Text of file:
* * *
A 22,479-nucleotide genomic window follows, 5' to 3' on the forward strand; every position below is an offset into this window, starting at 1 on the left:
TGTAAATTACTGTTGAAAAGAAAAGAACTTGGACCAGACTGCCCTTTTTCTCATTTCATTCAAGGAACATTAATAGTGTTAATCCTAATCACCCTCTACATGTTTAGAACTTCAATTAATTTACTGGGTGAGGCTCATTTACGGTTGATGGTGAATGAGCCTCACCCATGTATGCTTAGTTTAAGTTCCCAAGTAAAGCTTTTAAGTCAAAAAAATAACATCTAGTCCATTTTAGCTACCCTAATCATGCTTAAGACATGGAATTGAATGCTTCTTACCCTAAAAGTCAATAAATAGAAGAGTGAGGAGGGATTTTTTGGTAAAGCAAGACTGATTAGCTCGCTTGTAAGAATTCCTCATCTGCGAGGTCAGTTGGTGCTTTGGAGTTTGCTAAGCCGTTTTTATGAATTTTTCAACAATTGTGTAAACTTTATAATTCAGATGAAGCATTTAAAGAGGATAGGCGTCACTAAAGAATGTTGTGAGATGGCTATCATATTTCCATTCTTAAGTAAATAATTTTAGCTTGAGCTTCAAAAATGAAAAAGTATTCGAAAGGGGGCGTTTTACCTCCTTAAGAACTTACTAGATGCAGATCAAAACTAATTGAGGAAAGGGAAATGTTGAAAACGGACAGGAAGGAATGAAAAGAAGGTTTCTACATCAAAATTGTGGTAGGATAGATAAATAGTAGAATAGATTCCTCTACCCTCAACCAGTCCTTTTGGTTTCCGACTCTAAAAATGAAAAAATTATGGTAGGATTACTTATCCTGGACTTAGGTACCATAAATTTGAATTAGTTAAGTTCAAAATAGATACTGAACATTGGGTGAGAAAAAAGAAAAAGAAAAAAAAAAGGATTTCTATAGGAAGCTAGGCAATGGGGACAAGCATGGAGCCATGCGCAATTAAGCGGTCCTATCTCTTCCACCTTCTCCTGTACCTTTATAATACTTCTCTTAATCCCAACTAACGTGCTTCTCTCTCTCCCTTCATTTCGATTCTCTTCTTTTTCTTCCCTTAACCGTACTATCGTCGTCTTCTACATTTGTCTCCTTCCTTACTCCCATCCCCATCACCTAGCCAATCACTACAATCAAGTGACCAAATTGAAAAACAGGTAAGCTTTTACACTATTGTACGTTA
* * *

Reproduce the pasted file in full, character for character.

A 22,479-nucleotide genomic window follows, 5' to 3' on the forward strand; every position below is an offset into this window, starting at 1 on the left:
TGTAAATTACTGTTGAAAAGAAAAGAACTTGGACCAGACTGCCCTTTTTCTCATTTCATTCAAGGAACATTAATAGTGTTAATCCTAATCACCCTCTACATGTTTAGAACTTCAATTAATTTACTGGGTGAGGCTCATTTACGGTTGATGGTGAATGAGCCTCACCCATGTATGCTTAGTTTAAGTTCCCAAGTAAAGCTTTTAAGTCAAAAAAATAACATCTAGTCCATTTTAGCTACCCTAATCATGCTTAAGACATGGAATTGAATGCTTCTTACCCTAAAAGTCAATAAATAGAAGAGTGAGGAGGGATTTTTTGGTAAAGCAAGACTGATTAGCTCGCTTGTAAGAATTCCTCATCTGCGAGGTCAGTTGGTGCTTTGGAGTTTGCTAAGCCGTTTTTATGAATTTTTCAACAATTGTGTAAACTTTATAATTCAGATGAAGCATTTAAAGAGGATAGGCGTCACTAAAGAATGTTGTGAGATGGCTATCATATTTCCATTCTTAAGTAAATAATTTTAGCTTGAGCTTCAAAAATGAAAAAGTATTCGAAAGGGGGCGTTTTACCTCCTTAAGAACTTACTAGATGCAGATCAAAACTAATTGAGGAAAGGGAAATGTTGAAAACGGACAGGAAGGAATGAAAAGAAGGTTTCTACATCAAAATTGTGGTAGGATAGATAAATAGTAGAATAGATTCCTCTACCCTCAACCAGTCCTTTTGGTTTCCGACTCTAAAAATGAAAAAATTATGGTAGGATTACTTATCCTGGACTTAGGTACCATAAATTTGAATTAGTTAAGTTCAAAATAGATACTGAACATTGGGTGAGAAAAAAGAAAAAGAAAAAAAAAAGGATTTCTATAGGAAGCTAGGCAATGGGGACAAGCATGGAGCCATGCGCAATTAAGCGGTCCTATCTCTTCCACCTTCTCCTGTACCTTTATAATACTTCTCTTAATCCCAACTAACGTGCTTCTCTCTCTCCCTTCATTTCGATTCTCTTCTTTTTCTTCCCTTAACCGTACTATCGTCGTCTTCTACATTTGTCTCCTTCCTTACTCCCATCCCCATCACCTAGCCAATCACTACAATCAAGTGACCAAATTGAAAAACAGGTAAGCTTTTACACTATTGTACGTTA